Freedom House listed Venezuela’s Press as being ‘Not Free’ in 2011 and Reporters Without Borders criticized the Chávez regime for ‘steadily silencing its critics’, branding Venezuela ‘now among the region’s worst Press freedom offenders.’
Yet, Chávez’s recipe of red-hot socialism, heavily laced with nationalist fervour and tinged with religious zeal, resonated elsewhere in the region. Brazil, Argentina, Nicaragua, Paraguay and even bourgeois Uruguay saw power shifts to the Leftists, for whom ‘statism’ was the war cry. Rafael Correa, in Ecuador, and Bolivia’s Evo Morales were Chávez’s most fervent copycats, riding roughshod over their national parliaments, supreme courts and constitutions, on the hallowed altar of ‘anti-imperialism’.
Only Chile and Colombia resisted the temptation and stuck, more or less, to credible, transparent democracy.
So, regardless of a commodities boom in which mineral-rich South America should have been a major winner, the countries that followed in the ranting demagogue’s wake – surging Brazil apart – have merely experienced corruption, inflation and dire shortages.
Naturally, Chávez’s defenders will insist he purged the country of just such malaises orchestrated by the old, Rightist cabal, which is partially true. What they don’t say is that he was the architect of an entirely new repertoire of repression, which saw the crime rate – particularly murders – soar unimaginably.
And, as always with neo-Marxist polemicists, there was always a convenient scapegoat for a country’s self-inflicted ills.
As Cristina Kirchner presides of Argentina’s woeful economy, she shifts blame to Britain’s refusal to negotiate away the Falkland Islands, while Morales goes ballistic about territory lost to Chile in the 19th century.
This behaviour is the hallmark of the autocrat and Chávez based the template for Latin America on the Fidel Castro model.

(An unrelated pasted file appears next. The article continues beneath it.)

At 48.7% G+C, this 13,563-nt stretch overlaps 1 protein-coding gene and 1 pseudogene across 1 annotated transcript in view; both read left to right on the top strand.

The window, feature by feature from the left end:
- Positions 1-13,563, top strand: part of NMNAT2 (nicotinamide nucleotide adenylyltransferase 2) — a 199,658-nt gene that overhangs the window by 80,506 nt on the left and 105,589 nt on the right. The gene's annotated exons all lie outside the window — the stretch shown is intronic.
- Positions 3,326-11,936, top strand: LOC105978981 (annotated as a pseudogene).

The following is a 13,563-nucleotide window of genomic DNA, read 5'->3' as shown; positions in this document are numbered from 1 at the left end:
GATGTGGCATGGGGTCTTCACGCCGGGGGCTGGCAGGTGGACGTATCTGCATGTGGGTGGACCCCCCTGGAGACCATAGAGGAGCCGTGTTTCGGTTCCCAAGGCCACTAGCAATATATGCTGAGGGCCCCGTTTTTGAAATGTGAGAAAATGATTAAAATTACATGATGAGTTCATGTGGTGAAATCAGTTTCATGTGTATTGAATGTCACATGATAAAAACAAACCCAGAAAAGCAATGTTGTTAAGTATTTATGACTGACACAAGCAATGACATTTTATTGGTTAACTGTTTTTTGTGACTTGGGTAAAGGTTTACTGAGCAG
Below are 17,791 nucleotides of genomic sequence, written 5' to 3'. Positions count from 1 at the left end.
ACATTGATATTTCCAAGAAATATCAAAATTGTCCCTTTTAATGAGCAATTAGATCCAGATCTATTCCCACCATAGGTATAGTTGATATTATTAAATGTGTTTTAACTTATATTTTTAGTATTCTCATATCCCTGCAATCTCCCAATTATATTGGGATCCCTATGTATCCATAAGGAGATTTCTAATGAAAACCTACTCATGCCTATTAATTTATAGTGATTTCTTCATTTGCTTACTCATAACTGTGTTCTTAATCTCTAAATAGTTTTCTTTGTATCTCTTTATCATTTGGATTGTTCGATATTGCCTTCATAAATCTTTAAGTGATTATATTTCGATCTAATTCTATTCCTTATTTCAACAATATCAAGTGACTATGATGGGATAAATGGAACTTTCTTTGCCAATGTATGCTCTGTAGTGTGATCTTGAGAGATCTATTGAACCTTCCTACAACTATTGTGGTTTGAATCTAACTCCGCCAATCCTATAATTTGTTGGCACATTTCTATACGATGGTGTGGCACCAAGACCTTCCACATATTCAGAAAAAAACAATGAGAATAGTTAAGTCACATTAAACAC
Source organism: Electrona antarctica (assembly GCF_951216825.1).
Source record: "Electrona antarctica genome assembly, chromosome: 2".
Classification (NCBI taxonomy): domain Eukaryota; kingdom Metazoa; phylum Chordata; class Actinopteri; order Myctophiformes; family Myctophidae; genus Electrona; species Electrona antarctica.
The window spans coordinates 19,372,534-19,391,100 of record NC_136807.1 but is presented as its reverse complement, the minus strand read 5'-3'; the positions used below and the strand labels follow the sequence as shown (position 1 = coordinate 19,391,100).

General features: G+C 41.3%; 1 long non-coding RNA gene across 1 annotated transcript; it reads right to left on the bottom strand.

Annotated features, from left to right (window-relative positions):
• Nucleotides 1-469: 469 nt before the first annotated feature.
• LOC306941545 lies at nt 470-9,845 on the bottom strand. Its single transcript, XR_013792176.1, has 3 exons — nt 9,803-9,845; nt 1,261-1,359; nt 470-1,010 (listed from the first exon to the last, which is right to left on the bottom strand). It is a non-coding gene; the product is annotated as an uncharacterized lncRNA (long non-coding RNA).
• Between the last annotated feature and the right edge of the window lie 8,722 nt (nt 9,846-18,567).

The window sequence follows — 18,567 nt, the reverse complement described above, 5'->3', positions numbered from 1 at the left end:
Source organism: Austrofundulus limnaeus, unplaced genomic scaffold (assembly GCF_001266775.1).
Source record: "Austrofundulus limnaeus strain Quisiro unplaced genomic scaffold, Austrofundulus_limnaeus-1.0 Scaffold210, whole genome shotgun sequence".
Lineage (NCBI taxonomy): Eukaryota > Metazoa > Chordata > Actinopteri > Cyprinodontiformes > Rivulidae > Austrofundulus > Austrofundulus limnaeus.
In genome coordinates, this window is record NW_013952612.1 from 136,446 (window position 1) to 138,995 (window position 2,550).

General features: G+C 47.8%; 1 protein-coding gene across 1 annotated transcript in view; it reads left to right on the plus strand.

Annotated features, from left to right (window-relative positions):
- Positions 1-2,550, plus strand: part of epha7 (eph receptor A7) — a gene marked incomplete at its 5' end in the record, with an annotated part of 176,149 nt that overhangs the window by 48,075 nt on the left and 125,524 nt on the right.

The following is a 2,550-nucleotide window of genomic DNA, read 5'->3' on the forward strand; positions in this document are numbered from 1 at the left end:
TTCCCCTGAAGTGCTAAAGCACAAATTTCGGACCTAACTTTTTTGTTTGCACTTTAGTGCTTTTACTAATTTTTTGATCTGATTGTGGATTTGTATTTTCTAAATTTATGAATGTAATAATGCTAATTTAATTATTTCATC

Unsurprisingly, then, he chose pariah allies…Iran, North Korea, Syria, the local states he urged to go beyond the democratic fringe and Ken Livingstone, when, as mayor of London in 2000, he welcomed Chávez, declaring he was ‘the best news out of Latin America in many years’.
If a person is judged by the friends they keep, such company speaks volumes for Hugo Chávez.
And so, too, were the enemies he cherry-picked, principally the Great Satan to the North, the USA, at whose door Venezuela’s many ills were laid. The first President Bush was tarred a ‘monkey’, the second a’devil’.
Almost with his dying breath Chávez underscored his scorn for Western values when he ordered the expulsion of a US diplomat from Caracas, as he scurried back and forth from Havana for medical aid, while teetering on the precipice of the hereafter.
The Commandante also despised the International Monetary Fund, the ‘rich’, and the then Columbian leader, Álvaro Uribe, for taming the Chavez-back Maoist insurgents of FARC and introducing a reformist, liberal agenda.
So who can claim surprise that Chávez’s lackies are crying foul and a claiming a dastardly plot was behind the death of their sainted leader, a great man of the people for the people, who conveniently forgot his people?
All I know is: don’t blame me. I was watching Jack Branning duffing up Phil Mitchell at the time. But if the Queen Vic was a real pub, I’d be in it…drinking a toast to one less bullyboy stalking the planet.